Advent is my favorite season at church. I love the songs we sing, both haunting and hopeful; I love the acknowledgement of need and brokenness and how it’s overshadowed by the hope we know is coming in just a few weeks. And I love the brighter things, like the wreath of candles and how young families often are the ones who crowd around and light the week’s flame; and the Advent calendar my mom made for me when I was little, a background of starry sky with a hidden felted cutout for each day of December. (Twenty-some years of this calendar and I still have not memorized the order of the shapes: star? Teddy bear? Angel?) Normally, I am not good at waiting—I am awfully impatient—but the anticipation that builds me toward Christmas is beautiful and buoying and fuzzy.

I am told the worship leaders at my church plan to do “O Come, O Come Emmanuel” every week of Advent. Maybe this will be the year I learn how to wait excitedly for approaching things; maybe even to wait for things I only hope will approach.


Some mornings when the train is too crowded for me to pull out a book, I try to pray during my commute. Inevitably I am distracted by people-watching, or looking out at the skyline when the train rattles across the bridge, or rereading the subway ads. I am antsy on the train. There is too much going on around me. I can’t be silent or introspective. I still try, but it’s a resigned sort of trying.

I tried the day before Thanksgiving. I was late for work. Both the local and express trains pulled away as I ran down the steps. I shouldered my backpack, brushed the rain off my jacket, and stood there antsily as the platform crowded up. I probably can’t hold my backpack and my heavy purse and this giant stalk of Brussels sprouts and my Nook, I realized. I got ready for some quality time with Dr. Zizmor.

But finally the train came, and it wasn’t as full as I had feared (the lateness might have had something to do with that), so I stood and looked out the window and breathed a few times because I had made it and all my stuff had made it too.

It wasn’t until we shuddered to a halt at the next stop that I heard her: strident yelling, distinctive accent and cadences. I try to avoid this woman. She’s a subway evangelist . . . sort of. She proceeds down the platform in state, spouting her message to unwilling ears, and then stands on the train car and continues trumpeting as everyone leans away from her. She doesn’t hand out literature or ask for donations; she just yells. She doesn’t interact with anyone. And no one interacts with her—New Yorkers are masters of ignorance. All except one Jewish man one time, who told her (loudly) that she shouldn’t yell at people in a confined space about beliefs they didn’t share. She ignored him and kept on. He got off at the next stop.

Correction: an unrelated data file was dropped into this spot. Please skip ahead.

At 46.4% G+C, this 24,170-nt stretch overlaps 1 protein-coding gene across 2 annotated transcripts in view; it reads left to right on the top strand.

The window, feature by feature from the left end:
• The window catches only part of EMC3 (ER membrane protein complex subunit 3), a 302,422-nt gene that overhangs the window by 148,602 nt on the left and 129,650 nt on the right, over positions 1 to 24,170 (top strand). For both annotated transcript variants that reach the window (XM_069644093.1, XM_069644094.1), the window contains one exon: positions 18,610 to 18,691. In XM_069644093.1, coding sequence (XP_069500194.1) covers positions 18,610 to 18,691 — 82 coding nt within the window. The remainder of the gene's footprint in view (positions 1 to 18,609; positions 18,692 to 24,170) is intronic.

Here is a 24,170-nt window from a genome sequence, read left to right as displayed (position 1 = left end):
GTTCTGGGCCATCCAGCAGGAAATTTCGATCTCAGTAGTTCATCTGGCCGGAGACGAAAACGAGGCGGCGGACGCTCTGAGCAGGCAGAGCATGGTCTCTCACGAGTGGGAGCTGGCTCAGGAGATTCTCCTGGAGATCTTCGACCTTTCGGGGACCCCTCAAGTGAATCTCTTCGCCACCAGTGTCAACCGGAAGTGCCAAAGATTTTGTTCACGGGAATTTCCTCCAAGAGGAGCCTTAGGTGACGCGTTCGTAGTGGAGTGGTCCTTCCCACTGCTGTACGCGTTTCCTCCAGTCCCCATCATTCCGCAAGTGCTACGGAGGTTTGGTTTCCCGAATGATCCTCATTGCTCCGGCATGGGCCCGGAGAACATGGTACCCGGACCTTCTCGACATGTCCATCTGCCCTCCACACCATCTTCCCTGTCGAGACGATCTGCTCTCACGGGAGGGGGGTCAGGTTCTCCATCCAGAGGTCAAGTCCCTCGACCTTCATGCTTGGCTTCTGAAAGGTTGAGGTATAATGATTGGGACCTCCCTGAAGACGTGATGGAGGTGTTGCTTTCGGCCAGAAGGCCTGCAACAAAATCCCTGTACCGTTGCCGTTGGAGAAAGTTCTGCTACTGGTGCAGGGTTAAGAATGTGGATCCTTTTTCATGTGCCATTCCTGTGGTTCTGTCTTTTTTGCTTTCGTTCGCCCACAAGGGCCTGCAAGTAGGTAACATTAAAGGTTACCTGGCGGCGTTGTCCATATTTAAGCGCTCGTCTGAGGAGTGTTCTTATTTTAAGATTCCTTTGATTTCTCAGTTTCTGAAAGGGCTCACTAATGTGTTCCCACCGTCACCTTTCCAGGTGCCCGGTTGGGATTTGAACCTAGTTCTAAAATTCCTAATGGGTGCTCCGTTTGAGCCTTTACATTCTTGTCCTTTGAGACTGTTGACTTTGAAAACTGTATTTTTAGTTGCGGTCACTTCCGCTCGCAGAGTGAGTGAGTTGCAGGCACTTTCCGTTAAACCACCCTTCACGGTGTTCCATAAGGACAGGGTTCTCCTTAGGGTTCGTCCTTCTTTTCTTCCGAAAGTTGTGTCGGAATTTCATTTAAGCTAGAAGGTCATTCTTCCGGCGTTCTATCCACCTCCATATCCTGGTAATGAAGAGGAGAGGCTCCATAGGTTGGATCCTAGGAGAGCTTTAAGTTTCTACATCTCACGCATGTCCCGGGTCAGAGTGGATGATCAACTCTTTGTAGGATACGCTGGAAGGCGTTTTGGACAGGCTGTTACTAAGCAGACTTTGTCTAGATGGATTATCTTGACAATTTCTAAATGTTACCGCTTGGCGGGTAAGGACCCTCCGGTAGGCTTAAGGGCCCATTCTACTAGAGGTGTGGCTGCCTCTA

So she was at the other end of my car, unimpassioned, just reciting her message of judgment—it feels like judgment, although she also speaks of forgiveness and of Jesus and of salvation. I stood there, wincing, feeling abraded by the flow of her words. Lord, I said, Lord, I can’t concentrate. I can’t hear, I can’t think. If only she would stop yelling.

No. Wait.

I don’t think hers is an effective method of evangelism, and I don’t know what exactly goes on in this woman’s head to make her do this, but she sure is a lot more focused than I am. Even though no one pays her any attention, and people like me actively run away from her, she keeps on saying what she wants to say, what something in her needs to try to make other people hear. And she’s a whole lot better at waiting—or, at least, at proclaiming what she’s waiting for and what she expects.

I try to drown out the world. She tries to make it see.

I don’t know.

I will probably still try not to stand in the same car as her. But I’ve been learning (slowly) about grace, from places like Lauren’s post and two rowdy beagles and self-help books and, I guess, subway evangelists. This is how people work—all differently. This is how God comes and works within us.

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